Rating Samsung's first notebooks for the U.S.

If your holiday list includes a laptop, there's a new choice from an well-known name: Samsung. In October, Samsung announced that it was entering the U.

Samsung X360
If your holiday list includes a laptop, there's a new choice from an well-known name: Samsung. In October, Samsung announced that it was entering the U.S. market with six new notebooks, as well as a netbook. The timing wasn't great. After several quarters of double-digit growth, the PC market cooled off in late September, but Samsung seems undeterred. So should you consider a Samsung system? Here's what the reviews sites have to say.

Laptop Magazine has been all over Samsung's U.S. launch, and the site just posted a review of the Samsung R610-64G, a desktop replacement with a 16-inch widescreen display. Their verdict: The R610-64G has a great design, and it is one of the lightest (6 pounds), thinnest and most inexpensive models in its class. But if you're looking for a laptop with a 16-inch display with a 16:9 aspect ratio, you probably expect a great multimedia experience too, and with its relatively low resolution display (1,366x768), poor audio quality, weak gaming performance, and lack of either Blu-ray or dedicated media controls, the R610-64G makes too many sacrifices to get the price below $1,000. Other choices in this category include the Acer Aspire 6930G, HP HDX 16 and Sony VAIO FW series. The Aspire 6930G-6723, which Laptop Magazine also just reviewed makes for an interesting comparison because it is also priced at $999, but includes Blu-ray and better graphics.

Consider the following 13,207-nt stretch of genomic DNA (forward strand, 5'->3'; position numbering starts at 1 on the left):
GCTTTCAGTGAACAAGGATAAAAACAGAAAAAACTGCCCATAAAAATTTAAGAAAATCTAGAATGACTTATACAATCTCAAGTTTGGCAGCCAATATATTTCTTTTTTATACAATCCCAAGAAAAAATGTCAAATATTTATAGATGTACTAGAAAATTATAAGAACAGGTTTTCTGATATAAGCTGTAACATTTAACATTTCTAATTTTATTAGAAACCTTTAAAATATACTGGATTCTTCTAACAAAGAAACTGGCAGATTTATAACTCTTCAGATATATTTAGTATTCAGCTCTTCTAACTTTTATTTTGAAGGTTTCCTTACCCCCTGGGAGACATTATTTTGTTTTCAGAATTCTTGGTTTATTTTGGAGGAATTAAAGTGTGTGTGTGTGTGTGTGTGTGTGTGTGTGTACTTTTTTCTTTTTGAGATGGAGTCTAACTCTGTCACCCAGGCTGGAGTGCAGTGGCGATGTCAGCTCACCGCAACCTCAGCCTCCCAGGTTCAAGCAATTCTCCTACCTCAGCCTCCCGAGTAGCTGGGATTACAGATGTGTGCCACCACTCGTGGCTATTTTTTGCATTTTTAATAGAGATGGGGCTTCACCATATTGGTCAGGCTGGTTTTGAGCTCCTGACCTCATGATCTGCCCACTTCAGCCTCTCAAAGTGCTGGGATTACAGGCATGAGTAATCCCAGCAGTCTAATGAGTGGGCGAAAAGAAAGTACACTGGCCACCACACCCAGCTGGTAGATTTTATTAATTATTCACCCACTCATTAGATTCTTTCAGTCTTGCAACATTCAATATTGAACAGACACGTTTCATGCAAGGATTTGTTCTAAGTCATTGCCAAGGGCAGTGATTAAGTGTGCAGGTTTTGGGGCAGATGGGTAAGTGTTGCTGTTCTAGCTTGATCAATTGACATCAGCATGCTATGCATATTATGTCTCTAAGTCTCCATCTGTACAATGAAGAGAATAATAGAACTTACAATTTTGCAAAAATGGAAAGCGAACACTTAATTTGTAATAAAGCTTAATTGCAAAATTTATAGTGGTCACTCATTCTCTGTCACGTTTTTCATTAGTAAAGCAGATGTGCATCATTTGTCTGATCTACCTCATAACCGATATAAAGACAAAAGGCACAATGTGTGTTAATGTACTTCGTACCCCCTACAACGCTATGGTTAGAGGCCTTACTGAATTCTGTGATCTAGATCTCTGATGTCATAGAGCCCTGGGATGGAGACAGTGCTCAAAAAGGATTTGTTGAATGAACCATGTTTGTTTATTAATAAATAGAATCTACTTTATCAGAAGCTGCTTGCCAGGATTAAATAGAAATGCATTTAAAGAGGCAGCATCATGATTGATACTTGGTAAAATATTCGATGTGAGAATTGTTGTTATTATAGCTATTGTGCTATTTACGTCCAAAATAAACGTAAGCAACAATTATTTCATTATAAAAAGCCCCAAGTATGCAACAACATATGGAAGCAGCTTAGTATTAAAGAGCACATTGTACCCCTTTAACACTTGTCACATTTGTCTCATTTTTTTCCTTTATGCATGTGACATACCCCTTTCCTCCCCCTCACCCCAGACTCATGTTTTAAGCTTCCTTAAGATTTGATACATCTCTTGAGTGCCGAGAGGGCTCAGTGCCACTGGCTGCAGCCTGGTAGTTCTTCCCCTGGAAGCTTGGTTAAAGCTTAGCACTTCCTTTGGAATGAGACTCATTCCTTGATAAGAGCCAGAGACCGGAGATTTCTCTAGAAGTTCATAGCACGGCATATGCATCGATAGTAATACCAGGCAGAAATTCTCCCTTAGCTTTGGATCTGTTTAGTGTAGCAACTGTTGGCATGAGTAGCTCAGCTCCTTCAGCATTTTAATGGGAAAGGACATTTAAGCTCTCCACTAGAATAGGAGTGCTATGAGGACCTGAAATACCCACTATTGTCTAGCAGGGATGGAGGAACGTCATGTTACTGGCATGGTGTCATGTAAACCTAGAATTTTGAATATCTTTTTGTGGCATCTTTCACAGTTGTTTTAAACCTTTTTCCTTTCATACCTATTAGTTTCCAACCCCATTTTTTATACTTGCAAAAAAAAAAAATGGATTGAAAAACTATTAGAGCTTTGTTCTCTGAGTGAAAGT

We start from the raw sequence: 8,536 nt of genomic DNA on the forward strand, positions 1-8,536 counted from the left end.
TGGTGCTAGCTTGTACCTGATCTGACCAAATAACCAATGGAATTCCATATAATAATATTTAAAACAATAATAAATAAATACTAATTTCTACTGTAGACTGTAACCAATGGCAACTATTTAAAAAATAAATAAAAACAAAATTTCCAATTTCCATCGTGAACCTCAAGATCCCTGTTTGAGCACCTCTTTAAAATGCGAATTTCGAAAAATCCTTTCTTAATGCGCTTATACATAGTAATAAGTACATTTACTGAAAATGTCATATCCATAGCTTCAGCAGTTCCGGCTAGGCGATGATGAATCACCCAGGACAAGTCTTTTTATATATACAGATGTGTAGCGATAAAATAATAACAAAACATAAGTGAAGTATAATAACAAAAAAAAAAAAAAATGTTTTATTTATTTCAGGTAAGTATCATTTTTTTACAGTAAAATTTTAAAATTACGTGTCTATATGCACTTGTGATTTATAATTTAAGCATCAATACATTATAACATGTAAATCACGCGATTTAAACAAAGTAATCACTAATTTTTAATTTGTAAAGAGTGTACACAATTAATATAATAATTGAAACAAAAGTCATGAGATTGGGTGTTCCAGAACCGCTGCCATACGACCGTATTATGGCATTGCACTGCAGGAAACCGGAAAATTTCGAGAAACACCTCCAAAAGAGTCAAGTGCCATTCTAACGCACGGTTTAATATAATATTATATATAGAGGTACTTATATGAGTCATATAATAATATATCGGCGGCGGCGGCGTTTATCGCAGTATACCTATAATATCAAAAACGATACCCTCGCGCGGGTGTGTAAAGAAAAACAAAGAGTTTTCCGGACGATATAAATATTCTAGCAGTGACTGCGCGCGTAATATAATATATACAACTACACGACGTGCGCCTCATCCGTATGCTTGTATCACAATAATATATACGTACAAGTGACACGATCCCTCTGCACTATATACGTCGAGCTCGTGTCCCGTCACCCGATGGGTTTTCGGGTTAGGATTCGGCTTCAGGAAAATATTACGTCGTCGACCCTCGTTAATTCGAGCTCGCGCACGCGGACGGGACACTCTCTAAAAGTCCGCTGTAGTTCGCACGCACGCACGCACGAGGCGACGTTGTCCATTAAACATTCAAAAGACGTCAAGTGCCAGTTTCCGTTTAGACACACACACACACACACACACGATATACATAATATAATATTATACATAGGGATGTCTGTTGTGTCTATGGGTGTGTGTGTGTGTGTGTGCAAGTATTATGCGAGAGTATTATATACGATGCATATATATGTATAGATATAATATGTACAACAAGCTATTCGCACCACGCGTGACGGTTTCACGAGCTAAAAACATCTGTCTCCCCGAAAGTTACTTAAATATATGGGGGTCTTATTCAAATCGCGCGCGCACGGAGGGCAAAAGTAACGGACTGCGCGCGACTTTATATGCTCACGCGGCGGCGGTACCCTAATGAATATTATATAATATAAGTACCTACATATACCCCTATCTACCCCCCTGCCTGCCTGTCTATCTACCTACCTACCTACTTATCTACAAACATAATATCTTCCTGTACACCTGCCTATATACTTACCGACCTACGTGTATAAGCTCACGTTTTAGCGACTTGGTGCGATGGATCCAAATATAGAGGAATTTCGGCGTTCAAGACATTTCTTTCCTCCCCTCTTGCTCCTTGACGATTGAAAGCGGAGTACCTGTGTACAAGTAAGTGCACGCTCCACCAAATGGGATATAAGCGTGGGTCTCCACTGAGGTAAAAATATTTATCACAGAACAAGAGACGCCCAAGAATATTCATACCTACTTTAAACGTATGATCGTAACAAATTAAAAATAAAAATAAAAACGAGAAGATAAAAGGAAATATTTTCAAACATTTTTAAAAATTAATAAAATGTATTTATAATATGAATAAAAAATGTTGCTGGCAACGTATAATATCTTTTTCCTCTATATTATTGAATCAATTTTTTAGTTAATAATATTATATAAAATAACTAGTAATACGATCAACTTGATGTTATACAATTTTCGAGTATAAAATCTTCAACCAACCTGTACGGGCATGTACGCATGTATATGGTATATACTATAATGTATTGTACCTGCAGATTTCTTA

The Samsung X series, which includes both 13.3-inch and 14.1-inch thin-and-light notebooks for business users, looks more promising. Both PC Magazine and Laptop Magazine have reviewed the 14.1-inch X460 (the other model is the X360 series). PC Magazine says the $1,700 X460-44P is a "worthy ambassador for the Samsung brand" with its "extravagant" design, light weight (4.2 pounds), integrated DVD burner, and solid performance and battery life (4 hours, 27 minutes onMobileMark 2007). The only major strike against it is the lack of any built-in mobile broadband options, though you can always use an ExpressCard or USB modem. Laptop Magazine likes it even better giving the X460-44P an Editors' Choice for its "very, very bright" LED-backlit display, thin chassis and solid performance and battery life, though they noted that the 1,280x800 display "isn't terribly sharp" and the Express Card slot is so shallow that modem cards stick out. Other models with 14.1-inch displays include the Dell Latitude E6400; HP Compaq 6500 and 6900 series; HP Pavilion dv4; Lenovo SL, R, and T series; and Sony VAIO VGN-Z590. As far as I can tell, no major site has reviewed the X360, which weighs 2.8 pounds and has an optional solid-state disk (SSD), putting it in direct competition with heavyweights such as the Apple MacBook Air and Lenovo ThinkPad X300.

The Samsung Q310 also has a 13.3-inch display, but it is more of a mainstream notebook with prices starting at $1,150. Laptop Magazine reviewed the $1,300 Q310-34P with a 2.26GHz Intel Core 2 Duo P8400, 3GB of memory, Intel integrated graphics, a 320GB hard drive and a DVD burner. They concluded it was a "strong contender" with solid performance and battery life, thin profile and good looks, but other mainstream notebooks such as the Lenovo ThinkPad SL300 series and HP Pavilion dv3510nr offer similar or better specs at lower prices. I'd add the Lenovo IdeaPad U330 13.3-inch model, which starts at $1,200, to the list of direct competitors here.

The other new Samsung models, the P460 and P560, are both semi-ruggedized notebooks that start at $1,150. I have yet to see hands-on reviews of these models from any major site. Finally, the Samsung NC10 is a nicely-equipped netbook with 10.2-inch display, 1.6GHz Intel Atom N270 processor, 1GB of memory, a 120GB hard drive and Windows XP for $500. Laptop Magazine gave the NC10 an Editors' Choice and you'll find numerous hands-on reviews on smaller reviews sites and gadget blogs.